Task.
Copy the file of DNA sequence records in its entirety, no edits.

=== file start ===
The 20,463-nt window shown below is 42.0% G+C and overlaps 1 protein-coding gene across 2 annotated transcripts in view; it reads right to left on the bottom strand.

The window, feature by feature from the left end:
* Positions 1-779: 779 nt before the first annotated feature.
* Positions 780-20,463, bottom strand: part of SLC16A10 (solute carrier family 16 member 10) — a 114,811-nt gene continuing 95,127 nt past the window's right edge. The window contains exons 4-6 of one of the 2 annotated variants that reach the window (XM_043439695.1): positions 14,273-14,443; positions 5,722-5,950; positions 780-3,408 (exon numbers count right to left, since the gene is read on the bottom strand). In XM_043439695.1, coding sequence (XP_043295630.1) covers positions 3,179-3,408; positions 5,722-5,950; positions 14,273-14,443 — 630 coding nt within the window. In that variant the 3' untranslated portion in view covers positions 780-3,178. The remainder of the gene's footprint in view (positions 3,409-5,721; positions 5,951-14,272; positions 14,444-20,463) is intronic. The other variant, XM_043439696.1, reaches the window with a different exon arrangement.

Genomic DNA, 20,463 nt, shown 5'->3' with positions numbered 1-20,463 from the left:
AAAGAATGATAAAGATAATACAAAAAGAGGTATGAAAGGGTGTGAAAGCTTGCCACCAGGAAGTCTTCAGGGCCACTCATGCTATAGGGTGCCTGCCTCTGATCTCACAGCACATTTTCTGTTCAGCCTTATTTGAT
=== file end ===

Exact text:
The 20,463-nt window shown below is 42.0% G+C and overlaps 1 protein-coding gene across 2 annotated transcripts in view; it reads right to left on the bottom strand.

The window, feature by feature from the left end:
* Positions 1-779: 779 nt before the first annotated feature.
* Positions 780-20,463, bottom strand: part of SLC16A10 (solute carrier family 16 member 10) — a 114,811-nt gene continuing 95,127 nt past the window's right edge. The window contains exons 4-6 of one of the 2 annotated variants that reach the window (XM_043439695.1): positions 14,273-14,443; positions 5,722-5,950; positions 780-3,408 (exon numbers count right to left, since the gene is read on the bottom strand). In XM_043439695.1, coding sequence (XP_043295630.1) covers positions 3,179-3,408; positions 5,722-5,950; positions 14,273-14,443 — 630 coding nt within the window. In that variant the 3' untranslated portion in view covers positions 780-3,178. The remainder of the gene's footprint in view (positions 3,409-5,721; positions 5,951-14,272; positions 14,444-20,463) is intronic. The other variant, XM_043439696.1, reaches the window with a different exon arrangement.

Genomic DNA, 20,463 nt, shown 5'->3' with positions numbered 1-20,463 from the left:
AAAGAATGATAAAGATAATACAAAAAGAGGTATGAAAGGGTGTGAAAGCTTGCCACCAGGAAGTCTTCAGGGCCACTCATGCTATAGGGTGCCTGCCTCTGATCTCACAGCACATTTTCTGTTCAGCCTTATTTGAT